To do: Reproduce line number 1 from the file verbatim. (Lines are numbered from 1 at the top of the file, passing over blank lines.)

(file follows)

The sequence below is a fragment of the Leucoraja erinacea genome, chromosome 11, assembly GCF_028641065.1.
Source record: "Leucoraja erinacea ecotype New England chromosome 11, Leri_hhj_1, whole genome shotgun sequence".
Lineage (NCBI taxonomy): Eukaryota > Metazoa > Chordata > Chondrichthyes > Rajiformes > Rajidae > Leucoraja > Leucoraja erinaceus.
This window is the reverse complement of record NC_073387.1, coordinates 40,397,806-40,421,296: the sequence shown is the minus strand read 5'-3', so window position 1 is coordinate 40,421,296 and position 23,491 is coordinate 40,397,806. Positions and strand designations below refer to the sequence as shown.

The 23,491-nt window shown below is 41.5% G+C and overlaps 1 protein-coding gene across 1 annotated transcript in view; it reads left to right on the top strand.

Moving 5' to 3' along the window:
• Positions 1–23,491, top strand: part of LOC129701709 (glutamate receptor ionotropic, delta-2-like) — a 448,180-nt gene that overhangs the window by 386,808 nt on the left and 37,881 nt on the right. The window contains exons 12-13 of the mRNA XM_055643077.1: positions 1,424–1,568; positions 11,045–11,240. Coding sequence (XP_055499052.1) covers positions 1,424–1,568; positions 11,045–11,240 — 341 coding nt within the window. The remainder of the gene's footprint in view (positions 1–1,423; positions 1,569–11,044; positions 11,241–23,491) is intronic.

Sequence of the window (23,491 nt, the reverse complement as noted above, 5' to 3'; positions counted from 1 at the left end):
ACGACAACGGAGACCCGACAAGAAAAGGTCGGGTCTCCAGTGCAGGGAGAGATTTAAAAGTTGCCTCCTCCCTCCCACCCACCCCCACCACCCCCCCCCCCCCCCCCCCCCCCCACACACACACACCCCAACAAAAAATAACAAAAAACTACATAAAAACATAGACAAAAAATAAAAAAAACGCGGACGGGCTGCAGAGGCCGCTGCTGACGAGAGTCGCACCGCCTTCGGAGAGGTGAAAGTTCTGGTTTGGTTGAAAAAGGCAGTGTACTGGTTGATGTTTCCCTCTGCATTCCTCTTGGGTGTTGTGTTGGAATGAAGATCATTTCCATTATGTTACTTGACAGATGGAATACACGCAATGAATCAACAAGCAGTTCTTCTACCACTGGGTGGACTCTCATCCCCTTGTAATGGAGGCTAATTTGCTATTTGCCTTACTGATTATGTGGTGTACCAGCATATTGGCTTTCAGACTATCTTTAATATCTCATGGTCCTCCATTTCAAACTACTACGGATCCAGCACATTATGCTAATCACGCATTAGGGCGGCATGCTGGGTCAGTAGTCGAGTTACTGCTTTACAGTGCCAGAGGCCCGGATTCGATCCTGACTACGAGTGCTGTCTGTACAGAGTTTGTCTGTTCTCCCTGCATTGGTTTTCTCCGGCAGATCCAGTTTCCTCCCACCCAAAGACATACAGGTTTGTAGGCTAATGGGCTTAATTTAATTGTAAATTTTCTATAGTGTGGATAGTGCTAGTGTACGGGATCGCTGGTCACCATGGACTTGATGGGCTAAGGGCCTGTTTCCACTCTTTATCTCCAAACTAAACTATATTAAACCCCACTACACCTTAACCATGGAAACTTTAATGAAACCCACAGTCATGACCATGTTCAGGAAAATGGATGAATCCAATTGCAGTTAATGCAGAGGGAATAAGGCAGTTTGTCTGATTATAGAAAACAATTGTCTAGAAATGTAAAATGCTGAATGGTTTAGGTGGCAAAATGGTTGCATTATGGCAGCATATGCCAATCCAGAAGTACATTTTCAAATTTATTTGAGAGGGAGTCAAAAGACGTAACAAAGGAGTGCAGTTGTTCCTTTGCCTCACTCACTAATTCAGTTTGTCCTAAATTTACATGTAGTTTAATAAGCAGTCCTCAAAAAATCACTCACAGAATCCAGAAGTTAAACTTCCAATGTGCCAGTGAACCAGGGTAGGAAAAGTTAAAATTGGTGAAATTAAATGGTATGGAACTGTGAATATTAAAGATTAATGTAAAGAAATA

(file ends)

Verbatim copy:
The sequence below is a fragment of the Leucoraja erinacea genome, chromosome 11, assembly GCF_028641065.1.